Dieters have a world of healthy food around them to boost their weight loss efforts, but without proper serving sizes, many of these foods can cause stagnant weight loss and even weight gain.
Photo: For the AJC
Photo: For the AJC

Forget the fad diets: 4 weight loss tips from Atlanta dietitians that really work

The number of fad diets is virtually endless, but they're not usually a good way to lose weight and keep it off over the long term. Before you try to find the latest quick fix, follow these four tips from Atlanta dietitians that will help you lose weight in a healthy way and be much more likely to keep it off over time: 

Learn to identify true hunger

Although food is meant to fuel our bodies, we often use it to relieve boredom, stress or depression. 

"People quite often try to use food as an emotional cure," according to Tracy Stark, registered dietitian at WellStar Community Education & Outreach in Atlanta. "That can lead to weight gain and often does." 

Learning to recognize the symptoms of physical hunger – such as a growling stomach and lack of energy – can help you realize when it's really food that you need, Stark said. If you're not truly hungry, try to come up with good cures for what you're feeling, such as going for a walk or reading a good book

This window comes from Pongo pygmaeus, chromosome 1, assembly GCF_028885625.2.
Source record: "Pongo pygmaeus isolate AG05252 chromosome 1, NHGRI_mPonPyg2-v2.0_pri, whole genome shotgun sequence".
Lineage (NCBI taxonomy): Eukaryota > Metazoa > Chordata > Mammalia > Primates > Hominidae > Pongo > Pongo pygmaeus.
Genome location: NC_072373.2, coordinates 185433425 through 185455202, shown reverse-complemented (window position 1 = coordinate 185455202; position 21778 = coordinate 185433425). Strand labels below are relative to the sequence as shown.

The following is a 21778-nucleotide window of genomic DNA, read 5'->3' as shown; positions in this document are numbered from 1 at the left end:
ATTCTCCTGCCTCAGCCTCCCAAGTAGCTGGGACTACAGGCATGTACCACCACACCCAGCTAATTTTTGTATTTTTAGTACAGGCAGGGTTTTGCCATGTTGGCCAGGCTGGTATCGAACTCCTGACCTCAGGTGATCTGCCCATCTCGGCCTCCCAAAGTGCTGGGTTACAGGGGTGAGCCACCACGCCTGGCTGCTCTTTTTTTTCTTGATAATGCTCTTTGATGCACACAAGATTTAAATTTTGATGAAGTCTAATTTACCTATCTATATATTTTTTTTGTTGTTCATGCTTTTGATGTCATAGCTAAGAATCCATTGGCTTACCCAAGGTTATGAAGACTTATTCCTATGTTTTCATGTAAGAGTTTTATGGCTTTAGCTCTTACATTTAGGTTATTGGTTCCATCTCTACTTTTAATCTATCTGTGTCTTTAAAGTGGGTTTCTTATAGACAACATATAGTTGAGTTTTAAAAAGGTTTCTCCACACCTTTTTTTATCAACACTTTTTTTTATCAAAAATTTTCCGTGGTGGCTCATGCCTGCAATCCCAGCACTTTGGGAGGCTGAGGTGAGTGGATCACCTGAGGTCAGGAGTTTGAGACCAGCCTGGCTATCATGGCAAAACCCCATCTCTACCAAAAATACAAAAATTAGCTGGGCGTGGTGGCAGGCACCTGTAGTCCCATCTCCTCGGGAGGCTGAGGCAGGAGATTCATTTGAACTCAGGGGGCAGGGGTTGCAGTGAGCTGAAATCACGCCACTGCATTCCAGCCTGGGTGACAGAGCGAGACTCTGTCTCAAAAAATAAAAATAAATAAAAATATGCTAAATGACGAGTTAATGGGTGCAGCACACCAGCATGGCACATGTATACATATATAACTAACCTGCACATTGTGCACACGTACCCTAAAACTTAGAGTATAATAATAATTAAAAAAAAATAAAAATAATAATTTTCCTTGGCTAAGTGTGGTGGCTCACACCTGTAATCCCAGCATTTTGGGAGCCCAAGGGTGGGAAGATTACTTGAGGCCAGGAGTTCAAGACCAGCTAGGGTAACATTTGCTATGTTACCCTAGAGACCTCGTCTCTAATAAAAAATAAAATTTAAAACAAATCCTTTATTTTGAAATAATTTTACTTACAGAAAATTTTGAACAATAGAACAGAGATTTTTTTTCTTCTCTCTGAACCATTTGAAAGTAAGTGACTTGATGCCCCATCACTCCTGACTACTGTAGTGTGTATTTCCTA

Give yourself some time

Instead of turning to a diet that promises quick results, give yourself some time to lose the weight. 

"Give yourself a year," Stark recommended. That way, your goal is manageable instead of overwhelming, she said. 

Instead of a diet, think of a long-term eating plan, Lee Kuebler, clinical dietitian at Emory Johns Creek Hospital, said in an e-mail. 

"Diets are often not successful because they are thought of as short-term eating habits to induce weight loss quickly. Individuals may initially be successful at losing weight from diets but often gain the weight back, if not more, once they begin their normal eating habits again," she said. 

Track your food and beverage intake

When Stark first meets with a patient, she suggests that they keep a food and beverage diary for a few days. People often aren't aware of what they're consuming, she said, and a diary can help you figure out where you can improve. For example, you may be eating too much refined sugar, skipping meals or eating out a lot. 

Stark said she once had a patient who didn't realize he was regularly consuming about 2,500 calories in sweet tea. Making some very minor changes in his diet, including switching to unsweetened tea, resulted in a 40-pound weight loss. 

It can also help to use a food-tracking app such as My Fitness Pal, she said. It's user-friendly and can give you valuable information that can lead to making better choices. 

Make small, sensible changes 

Start small, and once the new habit becomes a part of your routine, add another change, Kuebler recommended. 

"For example, someone may set a weekly goal to have a piece of fruit as a snack instead of potato chips and replace their nightly bowl of ice cream with yogurt and berries to decrease fat and calorie intake," Kuebler said.

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